LAUNCHES, COLLABORATIONS & PARTNERSHIPS

Interior Design magazine and the IIDA have announced a joint inclusivity initiative called DesignUnity, which champions racial equity, diversity and inclusion in the design industry. Beginning on December 4, the initiative will launch with a virtual panel discussion dedicated to the open dialogue of design’s role in addressing social justice issues and the lack of representation in the field. In addition to DesignUnity, the IIDA is developing the Talent Collective, an active network of diverse design professionals that will promote equity and inclusion, facilitating opportunities and professional development.

In light of ongoing shifts around the pandemic, High Point Market Authority is supporting a number of initiatives that will allow designers to shop nearly 100 exhibitors off-Market. From December 1 to 5, High Point x Design will host Cool Yule, a holiday shopping event, showcasing the collective’s 18 members; the 38 brands that form the High Point Showroom Association will hold their Design Holiday Market event on December 2; and a group of 76 exhibitors have committed to open on December 2 and 3 as part of a First Tuesday shopping initiative. All exhibitors will strictly adhere to CDC and North Carolina Department of Health and Human Services guidelines, with HPMA-issued wristbands for daily health checks.

Floor covering manufacturer Fame Hardwood has announced a partnership with Kathy Ireland Worldwide on a line of wood and vinyl floors. The collection will be sold exclusively through Houzz.com; for every acre of flooring sold, Fame Hardwood will plant an acre of trees through the National Forest Foundation.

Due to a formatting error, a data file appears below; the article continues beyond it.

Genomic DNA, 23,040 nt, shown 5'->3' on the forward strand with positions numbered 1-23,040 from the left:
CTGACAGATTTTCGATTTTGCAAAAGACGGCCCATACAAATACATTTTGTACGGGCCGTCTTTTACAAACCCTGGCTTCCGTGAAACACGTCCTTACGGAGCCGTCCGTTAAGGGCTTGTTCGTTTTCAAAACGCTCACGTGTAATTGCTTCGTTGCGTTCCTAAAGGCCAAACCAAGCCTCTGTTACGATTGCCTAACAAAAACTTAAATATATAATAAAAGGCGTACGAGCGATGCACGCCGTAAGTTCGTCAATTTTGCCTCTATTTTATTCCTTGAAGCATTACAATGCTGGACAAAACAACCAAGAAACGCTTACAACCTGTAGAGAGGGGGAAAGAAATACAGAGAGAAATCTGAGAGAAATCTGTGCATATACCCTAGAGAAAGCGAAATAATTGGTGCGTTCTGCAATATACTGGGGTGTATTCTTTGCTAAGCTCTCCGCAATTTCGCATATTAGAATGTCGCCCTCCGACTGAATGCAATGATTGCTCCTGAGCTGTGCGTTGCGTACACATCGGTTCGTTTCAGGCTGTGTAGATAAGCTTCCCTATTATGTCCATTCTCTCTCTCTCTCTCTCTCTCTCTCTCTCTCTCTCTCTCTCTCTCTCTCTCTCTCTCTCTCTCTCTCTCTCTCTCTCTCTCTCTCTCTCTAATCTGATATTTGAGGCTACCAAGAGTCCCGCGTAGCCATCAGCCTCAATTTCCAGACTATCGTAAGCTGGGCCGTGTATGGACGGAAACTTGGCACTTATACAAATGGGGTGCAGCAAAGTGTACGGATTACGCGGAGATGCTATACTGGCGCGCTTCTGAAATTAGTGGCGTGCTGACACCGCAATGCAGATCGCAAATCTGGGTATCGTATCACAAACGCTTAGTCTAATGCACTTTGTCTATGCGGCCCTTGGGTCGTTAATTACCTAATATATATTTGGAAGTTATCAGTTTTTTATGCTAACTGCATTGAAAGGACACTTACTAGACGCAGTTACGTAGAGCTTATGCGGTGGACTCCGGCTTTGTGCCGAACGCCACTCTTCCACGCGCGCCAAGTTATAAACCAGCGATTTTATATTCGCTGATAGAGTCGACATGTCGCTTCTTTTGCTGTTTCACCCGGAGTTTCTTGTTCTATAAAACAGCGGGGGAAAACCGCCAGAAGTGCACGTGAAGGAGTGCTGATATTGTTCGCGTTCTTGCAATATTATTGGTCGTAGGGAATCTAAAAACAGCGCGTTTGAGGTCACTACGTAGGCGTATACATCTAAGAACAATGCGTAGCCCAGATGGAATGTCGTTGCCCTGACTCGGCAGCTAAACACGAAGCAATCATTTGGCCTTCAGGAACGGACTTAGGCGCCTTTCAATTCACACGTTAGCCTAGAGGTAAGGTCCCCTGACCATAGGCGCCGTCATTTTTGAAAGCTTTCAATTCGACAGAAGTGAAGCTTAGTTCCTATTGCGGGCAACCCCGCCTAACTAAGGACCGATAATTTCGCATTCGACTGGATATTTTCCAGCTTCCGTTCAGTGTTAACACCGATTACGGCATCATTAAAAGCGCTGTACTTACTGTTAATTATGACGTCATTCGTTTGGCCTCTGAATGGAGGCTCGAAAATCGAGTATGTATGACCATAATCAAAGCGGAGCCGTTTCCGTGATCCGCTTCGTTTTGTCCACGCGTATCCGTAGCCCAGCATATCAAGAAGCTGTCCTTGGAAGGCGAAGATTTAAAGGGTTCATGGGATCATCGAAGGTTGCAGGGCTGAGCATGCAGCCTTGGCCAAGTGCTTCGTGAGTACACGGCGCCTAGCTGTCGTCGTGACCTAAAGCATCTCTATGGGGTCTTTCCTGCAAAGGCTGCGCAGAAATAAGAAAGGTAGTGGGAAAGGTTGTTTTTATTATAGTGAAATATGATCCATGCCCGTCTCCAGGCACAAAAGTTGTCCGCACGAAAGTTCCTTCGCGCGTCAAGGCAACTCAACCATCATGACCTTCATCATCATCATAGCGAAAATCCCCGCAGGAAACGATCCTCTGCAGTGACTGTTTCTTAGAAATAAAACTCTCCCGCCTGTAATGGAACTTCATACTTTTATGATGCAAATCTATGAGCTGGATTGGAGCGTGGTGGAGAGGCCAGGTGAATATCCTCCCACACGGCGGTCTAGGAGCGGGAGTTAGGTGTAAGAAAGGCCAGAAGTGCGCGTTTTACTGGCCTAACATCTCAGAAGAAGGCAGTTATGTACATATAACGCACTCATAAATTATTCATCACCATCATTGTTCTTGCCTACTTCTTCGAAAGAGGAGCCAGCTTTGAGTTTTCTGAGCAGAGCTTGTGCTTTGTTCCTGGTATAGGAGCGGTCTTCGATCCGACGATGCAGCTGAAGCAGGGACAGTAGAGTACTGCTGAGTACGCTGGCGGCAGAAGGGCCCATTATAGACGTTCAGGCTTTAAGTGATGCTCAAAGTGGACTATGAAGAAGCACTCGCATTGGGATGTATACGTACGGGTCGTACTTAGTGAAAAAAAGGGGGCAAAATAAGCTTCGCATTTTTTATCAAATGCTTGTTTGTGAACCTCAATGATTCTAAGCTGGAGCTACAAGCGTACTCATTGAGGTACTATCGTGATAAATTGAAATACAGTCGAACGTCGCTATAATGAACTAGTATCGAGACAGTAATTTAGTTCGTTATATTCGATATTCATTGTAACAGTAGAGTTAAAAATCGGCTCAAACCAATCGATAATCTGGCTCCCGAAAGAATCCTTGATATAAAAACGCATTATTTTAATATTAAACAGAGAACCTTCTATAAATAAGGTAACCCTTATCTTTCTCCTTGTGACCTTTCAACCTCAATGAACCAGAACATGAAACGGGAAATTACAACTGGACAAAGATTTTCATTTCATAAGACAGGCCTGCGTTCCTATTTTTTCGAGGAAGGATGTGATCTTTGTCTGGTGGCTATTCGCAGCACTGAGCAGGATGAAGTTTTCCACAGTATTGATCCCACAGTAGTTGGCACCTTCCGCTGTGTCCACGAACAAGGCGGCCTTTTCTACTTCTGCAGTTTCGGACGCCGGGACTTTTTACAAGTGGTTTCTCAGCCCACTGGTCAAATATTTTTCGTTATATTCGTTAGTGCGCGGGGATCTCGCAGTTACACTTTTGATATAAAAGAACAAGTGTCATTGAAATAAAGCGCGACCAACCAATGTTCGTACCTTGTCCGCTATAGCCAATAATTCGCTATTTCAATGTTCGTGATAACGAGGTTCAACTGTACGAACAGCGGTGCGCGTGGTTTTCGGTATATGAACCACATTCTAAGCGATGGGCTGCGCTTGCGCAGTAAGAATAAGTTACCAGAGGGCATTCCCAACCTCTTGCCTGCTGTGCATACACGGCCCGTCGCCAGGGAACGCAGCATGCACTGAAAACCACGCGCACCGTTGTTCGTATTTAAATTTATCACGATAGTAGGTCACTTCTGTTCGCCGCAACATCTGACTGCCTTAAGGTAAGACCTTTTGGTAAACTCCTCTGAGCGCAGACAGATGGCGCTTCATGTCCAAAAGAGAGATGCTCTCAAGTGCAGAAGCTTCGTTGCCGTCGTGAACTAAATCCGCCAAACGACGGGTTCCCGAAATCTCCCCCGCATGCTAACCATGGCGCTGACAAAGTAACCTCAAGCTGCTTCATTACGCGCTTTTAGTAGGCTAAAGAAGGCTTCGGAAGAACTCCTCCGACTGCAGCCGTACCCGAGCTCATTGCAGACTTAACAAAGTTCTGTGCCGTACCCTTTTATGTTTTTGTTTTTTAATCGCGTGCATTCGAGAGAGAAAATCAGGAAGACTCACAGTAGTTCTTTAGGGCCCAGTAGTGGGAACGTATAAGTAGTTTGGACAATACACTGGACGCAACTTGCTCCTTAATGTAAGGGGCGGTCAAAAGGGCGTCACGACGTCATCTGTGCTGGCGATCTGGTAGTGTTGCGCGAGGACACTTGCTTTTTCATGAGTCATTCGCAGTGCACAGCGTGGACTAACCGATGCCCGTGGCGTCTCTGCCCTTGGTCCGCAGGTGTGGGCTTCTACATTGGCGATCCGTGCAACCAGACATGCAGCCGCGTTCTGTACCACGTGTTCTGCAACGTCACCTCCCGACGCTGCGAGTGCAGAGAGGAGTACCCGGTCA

Instagram update draws ire, a Noguchi at the White House, and more
St. James by William Morris from the V&A Collection for Surface ViewCourtesy of Surface View

British wallcoverings company Surface View has collaborated with London’s Victoria & Albert Museum to release a collection of wallpapers and prints that bring fine art into the home at a time when museum traffic has seen such a dramatic decline. Featuring largely floral and natural motifs, the collection draws from both historical artworks and the works of contemporary artists who found inspiration within the walls of the museum.

The Shade Store has announced an exclusive collaboration with placemat and rug manufacturer Chilewich, offering the company’s weaves in its first-ever line of blackout roller shades with The Shade Store.

Instagram update draws ire, a Noguchi at the White House, and more
Glassware from Revival RugsCourtesy of Revival Rugs

Revival Rugs has launched its first tabletop collection, featuring Moroccan glassware, table runners, cushions, placemats and baskets—all in keeping with the brand’s focus on balancing handmade, heritage goods and sustainability.

SHOWROOM REPRESENTATION